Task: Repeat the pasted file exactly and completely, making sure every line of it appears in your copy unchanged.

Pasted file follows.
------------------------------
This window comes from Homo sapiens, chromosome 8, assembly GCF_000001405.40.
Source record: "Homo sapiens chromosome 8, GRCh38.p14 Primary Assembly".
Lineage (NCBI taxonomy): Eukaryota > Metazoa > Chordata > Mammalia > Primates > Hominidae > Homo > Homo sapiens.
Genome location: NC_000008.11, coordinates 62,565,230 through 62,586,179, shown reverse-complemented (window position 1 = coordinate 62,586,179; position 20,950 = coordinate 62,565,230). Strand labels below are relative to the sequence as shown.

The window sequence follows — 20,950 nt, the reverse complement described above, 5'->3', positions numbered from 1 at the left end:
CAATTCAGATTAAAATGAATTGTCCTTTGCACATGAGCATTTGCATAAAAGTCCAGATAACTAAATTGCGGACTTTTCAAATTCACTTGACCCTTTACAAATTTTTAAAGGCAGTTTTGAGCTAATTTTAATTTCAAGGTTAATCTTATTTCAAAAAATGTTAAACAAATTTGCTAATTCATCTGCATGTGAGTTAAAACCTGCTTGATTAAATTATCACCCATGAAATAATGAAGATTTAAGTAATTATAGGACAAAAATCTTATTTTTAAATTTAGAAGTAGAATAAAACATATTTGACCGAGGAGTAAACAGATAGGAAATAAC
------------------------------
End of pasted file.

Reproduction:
This window comes from Homo sapiens, chromosome 8, assembly GCF_000001405.40.
Source record: "Homo sapiens chromosome 8, GRCh38.p14 Primary Assembly".
Lineage (NCBI taxonomy): Eukaryota > Metazoa > Chordata > Mammalia > Primates > Hominidae > Homo > Homo sapiens.
Genome location: NC_000008.11, coordinates 62,565,230 through 62,586,179, shown reverse-complemented (window position 1 = coordinate 62,586,179; position 20,950 = coordinate 62,565,230). Strand labels below are relative to the sequence as shown.

The window sequence follows — 20,950 nt, the reverse complement described above, 5'->3', positions numbered from 1 at the left end:
CAATTCAGATTAAAATGAATTGTCCTTTGCACATGAGCATTTGCATAAAAGTCCAGATAACTAAATTGCGGACTTTTCAAATTCACTTGACCCTTTACAAATTTTTAAAGGCAGTTTTGAGCTAATTTTAATTTCAAGGTTAATCTTATTTCAAAAAATGTTAAACAAATTTGCTAATTCATCTGCATGTGAGTTAAAACCTGCTTGATTAAATTATCACCCATGAAATAATGAAGATTTAAGTAATTATAGGACAAAAATCTTATTTTTAAATTTAGAAGTAGAATAAAACATATTTGACCGAGGAGTAAACAGATAGGAAATAAC